Hailing from Romania, the Arcadia String Quartet cut a broad swathe through the string quartet literature in their programme, clearly designed to showcase their abilities.
Haydn's Op. 76 No. 5 is most notable for its lyrical Largo movement, written in the unusual key of F# major.
Overall, the quartet handled the work very adeptly, though the opening movement was perhaps a touch too spirited for its own good. Nevertheless, the other movements were performed brilliantly; the aforementioned Largo was suitably tender.
Janáček's first string quartet has The Kreutzer Sonata, a novella by Tolstoy, as its inspiration and also alludes to Beethoven's violin sonata of the same name.
The psychological depth and obsessiveness characteristic of the Czech's works were well conveyed by the quartet. In particular, I was thrilled by the ease with which they balanced the spiky, glassy tremolandi with the melancholic and lyrical passages.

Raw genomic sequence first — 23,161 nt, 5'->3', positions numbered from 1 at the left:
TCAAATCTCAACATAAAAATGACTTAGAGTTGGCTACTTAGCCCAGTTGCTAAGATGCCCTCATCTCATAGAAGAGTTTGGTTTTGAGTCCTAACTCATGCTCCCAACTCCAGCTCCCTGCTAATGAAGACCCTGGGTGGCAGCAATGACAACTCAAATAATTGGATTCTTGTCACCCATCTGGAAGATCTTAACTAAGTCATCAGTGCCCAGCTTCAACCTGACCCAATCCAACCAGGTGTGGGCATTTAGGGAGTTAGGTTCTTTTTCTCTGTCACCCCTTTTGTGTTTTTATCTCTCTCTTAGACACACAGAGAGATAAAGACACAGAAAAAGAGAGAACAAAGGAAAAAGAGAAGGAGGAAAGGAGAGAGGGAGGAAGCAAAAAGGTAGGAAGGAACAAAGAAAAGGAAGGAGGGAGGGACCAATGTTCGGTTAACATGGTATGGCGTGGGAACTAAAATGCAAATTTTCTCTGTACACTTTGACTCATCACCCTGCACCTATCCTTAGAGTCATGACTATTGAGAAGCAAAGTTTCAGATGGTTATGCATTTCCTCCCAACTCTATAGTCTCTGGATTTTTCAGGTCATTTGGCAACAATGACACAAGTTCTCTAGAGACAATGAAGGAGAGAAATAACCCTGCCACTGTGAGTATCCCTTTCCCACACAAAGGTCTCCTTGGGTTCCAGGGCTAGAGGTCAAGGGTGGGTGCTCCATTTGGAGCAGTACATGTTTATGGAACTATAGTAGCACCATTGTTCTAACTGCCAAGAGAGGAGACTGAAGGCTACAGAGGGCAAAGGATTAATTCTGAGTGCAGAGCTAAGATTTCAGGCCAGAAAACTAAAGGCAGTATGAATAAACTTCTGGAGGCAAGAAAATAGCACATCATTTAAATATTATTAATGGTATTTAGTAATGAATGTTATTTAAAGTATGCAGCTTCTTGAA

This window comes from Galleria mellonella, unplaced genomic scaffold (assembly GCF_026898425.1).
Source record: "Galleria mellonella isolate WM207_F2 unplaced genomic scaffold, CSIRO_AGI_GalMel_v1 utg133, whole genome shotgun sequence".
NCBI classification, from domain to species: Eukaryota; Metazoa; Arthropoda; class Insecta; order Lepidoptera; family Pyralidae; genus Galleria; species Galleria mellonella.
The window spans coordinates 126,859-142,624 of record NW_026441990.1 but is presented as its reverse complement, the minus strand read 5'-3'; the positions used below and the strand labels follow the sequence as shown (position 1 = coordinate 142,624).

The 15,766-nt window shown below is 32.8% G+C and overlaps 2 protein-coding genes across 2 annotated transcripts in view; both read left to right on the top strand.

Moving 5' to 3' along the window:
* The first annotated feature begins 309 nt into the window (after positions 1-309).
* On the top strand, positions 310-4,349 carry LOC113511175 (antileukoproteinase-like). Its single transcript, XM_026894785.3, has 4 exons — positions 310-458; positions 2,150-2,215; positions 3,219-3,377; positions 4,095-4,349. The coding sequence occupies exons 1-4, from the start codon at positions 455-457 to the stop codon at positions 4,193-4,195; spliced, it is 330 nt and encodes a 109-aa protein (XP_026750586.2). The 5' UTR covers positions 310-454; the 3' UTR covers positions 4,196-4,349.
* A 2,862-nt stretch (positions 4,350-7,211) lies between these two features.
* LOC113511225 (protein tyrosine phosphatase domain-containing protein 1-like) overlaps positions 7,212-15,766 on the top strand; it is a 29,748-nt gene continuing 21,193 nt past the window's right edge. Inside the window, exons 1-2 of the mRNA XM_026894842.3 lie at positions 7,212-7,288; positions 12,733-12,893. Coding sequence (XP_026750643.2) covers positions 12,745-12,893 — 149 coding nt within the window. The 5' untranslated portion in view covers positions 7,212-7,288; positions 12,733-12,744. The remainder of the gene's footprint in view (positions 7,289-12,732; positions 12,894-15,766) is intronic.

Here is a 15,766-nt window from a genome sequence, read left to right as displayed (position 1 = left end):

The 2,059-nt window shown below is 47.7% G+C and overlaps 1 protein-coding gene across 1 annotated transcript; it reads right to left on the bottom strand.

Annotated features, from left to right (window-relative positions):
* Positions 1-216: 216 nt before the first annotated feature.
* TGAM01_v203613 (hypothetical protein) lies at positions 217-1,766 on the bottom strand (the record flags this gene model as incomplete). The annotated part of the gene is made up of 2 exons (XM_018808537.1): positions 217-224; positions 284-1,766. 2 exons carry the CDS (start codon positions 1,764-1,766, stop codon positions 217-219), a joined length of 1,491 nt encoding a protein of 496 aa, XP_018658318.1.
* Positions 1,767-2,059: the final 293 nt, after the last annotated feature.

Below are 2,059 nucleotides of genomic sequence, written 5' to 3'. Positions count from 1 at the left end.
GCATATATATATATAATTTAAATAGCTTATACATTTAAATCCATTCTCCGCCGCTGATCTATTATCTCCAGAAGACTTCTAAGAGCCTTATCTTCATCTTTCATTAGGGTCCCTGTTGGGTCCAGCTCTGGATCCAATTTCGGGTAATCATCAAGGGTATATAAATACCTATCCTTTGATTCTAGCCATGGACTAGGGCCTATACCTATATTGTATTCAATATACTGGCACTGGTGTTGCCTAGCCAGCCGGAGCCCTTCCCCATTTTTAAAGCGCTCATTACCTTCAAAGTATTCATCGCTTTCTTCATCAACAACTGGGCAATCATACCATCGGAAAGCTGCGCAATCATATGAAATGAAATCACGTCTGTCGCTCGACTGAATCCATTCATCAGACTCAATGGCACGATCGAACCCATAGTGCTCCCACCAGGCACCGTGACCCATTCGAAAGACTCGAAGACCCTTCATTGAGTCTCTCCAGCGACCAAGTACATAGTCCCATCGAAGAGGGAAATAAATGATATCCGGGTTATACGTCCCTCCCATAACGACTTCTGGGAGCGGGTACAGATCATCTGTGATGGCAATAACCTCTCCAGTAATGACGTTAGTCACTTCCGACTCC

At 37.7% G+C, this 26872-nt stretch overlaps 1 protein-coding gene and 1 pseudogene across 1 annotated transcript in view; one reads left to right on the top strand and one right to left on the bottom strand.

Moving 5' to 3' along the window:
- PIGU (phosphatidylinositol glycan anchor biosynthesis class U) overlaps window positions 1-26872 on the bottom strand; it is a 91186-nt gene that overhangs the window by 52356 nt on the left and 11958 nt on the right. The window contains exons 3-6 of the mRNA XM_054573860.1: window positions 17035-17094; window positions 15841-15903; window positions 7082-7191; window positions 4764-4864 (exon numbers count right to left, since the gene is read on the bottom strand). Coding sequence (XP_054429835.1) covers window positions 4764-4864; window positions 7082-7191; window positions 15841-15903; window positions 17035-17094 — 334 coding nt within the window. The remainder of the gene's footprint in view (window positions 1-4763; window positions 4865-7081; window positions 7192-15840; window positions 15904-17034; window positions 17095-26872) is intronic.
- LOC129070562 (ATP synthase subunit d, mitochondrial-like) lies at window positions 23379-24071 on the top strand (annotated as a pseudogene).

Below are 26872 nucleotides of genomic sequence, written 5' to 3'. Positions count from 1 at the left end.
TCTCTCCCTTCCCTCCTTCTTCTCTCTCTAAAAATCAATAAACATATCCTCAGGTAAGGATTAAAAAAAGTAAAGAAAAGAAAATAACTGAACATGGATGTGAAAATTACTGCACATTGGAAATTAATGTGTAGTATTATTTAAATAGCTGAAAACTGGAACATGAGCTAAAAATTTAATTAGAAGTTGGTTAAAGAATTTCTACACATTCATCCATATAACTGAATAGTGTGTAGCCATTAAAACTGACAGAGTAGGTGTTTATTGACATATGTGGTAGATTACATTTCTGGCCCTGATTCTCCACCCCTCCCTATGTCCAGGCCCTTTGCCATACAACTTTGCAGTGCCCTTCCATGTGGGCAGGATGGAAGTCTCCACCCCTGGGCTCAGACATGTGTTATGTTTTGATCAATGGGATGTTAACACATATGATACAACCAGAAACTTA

After the interval was a performance of Romanian Adrian Pop's Le Seda y el metal. The work is inspired by the love poetry of Nobel Prize laureate Pablo Neruda.
Despite the quartet's enthusiasm for their countryman's work, it was difficult to discern the Chilean's celebrated poetics in the music and it referenced too many styles indiscriminately. All in all, it struck me as a rather confused essay in musical postmodernism.
Debussy's sole offering to the genre was passionately rendered by the quartet, though they showed how capable they were of the required grace and nuance, particularly in the middle movements. An electrifying finale capped off an assured performance.